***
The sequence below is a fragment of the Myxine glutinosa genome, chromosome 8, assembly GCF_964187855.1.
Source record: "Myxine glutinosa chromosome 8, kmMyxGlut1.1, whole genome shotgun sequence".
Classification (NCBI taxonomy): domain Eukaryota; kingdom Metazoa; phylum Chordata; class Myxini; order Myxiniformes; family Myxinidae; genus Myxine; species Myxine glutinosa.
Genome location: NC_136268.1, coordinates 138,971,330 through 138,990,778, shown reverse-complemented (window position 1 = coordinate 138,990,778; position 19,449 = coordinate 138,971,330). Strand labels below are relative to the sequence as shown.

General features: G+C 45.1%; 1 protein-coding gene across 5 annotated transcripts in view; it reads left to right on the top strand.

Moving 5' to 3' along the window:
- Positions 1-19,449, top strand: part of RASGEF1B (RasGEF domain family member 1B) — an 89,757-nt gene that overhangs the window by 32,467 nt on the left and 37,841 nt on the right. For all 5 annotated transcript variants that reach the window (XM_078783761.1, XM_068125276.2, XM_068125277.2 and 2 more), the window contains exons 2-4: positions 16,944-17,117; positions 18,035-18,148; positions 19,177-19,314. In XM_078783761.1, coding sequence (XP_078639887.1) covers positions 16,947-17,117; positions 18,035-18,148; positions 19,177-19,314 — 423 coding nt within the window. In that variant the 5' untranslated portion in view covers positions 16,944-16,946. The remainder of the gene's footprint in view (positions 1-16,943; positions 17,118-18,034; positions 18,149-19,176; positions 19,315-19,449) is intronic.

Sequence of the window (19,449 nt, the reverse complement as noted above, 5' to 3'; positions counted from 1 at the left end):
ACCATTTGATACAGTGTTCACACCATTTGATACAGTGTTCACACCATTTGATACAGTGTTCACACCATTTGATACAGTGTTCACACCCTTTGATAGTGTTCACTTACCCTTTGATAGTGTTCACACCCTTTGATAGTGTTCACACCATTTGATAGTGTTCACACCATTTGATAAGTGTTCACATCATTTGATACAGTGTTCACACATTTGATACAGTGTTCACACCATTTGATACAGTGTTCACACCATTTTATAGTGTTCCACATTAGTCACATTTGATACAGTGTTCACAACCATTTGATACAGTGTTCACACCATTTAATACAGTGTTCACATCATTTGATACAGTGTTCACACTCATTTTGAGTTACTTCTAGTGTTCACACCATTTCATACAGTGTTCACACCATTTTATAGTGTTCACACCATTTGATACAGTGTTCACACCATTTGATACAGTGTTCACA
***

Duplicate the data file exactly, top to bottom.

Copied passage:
The sequence below is a fragment of the Myxine glutinosa genome, chromosome 8, assembly GCF_964187855.1.
Source record: "Myxine glutinosa chromosome 8, kmMyxGlut1.1, whole genome shotgun sequence".
Classification (NCBI taxonomy): domain Eukaryota; kingdom Metazoa; phylum Chordata; class Myxini; order Myxiniformes; family Myxinidae; genus Myxine; species Myxine glutinosa.
Genome location: NC_136268.1, coordinates 138,971,330 through 138,990,778, shown reverse-complemented (window position 1 = coordinate 138,990,778; position 19,449 = coordinate 138,971,330). Strand labels below are relative to the sequence as shown.

General features: G+C 45.1%; 1 protein-coding gene across 5 annotated transcripts in view; it reads left to right on the top strand.

Moving 5' to 3' along the window:
- Positions 1-19,449, top strand: part of RASGEF1B (RasGEF domain family member 1B) — an 89,757-nt gene that overhangs the window by 32,467 nt on the left and 37,841 nt on the right. For all 5 annotated transcript variants that reach the window (XM_078783761.1, XM_068125276.2, XM_068125277.2 and 2 more), the window contains exons 2-4: positions 16,944-17,117; positions 18,035-18,148; positions 19,177-19,314. In XM_078783761.1, coding sequence (XP_078639887.1) covers positions 16,947-17,117; positions 18,035-18,148; positions 19,177-19,314 — 423 coding nt within the window. In that variant the 5' untranslated portion in view covers positions 16,944-16,946. The remainder of the gene's footprint in view (positions 1-16,943; positions 17,118-18,034; positions 18,149-19,176; positions 19,315-19,449) is intronic.

Sequence of the window (19,449 nt, the reverse complement as noted above, 5' to 3'; positions counted from 1 at the left end):
ACCATTTGATACAGTGTTCACACCATTTGATACAGTGTTCACACCATTTGATACAGTGTTCACACCATTTGATACAGTGTTCACACCCTTTGATAGTGTTCACTTACCCTTTGATAGTGTTCACACCCTTTGATAGTGTTCACACCATTTGATAGTGTTCACACCATTTGATAAGTGTTCACATCATTTGATACAGTGTTCACACATTTGATACAGTGTTCACACCATTTGATACAGTGTTCACACCATTTTATAGTGTTCCACATTAGTCACATTTGATACAGTGTTCACAACCATTTGATACAGTGTTCACACCATTTAATACAGTGTTCACATCATTTGATACAGTGTTCACACTCATTTTGAGTTACTTCTAGTGTTCACACCATTTCATACAGTGTTCACACCATTTTATAGTGTTCACACCATTTGATACAGTGTTCACACCATTTGATACAGTGTTCACA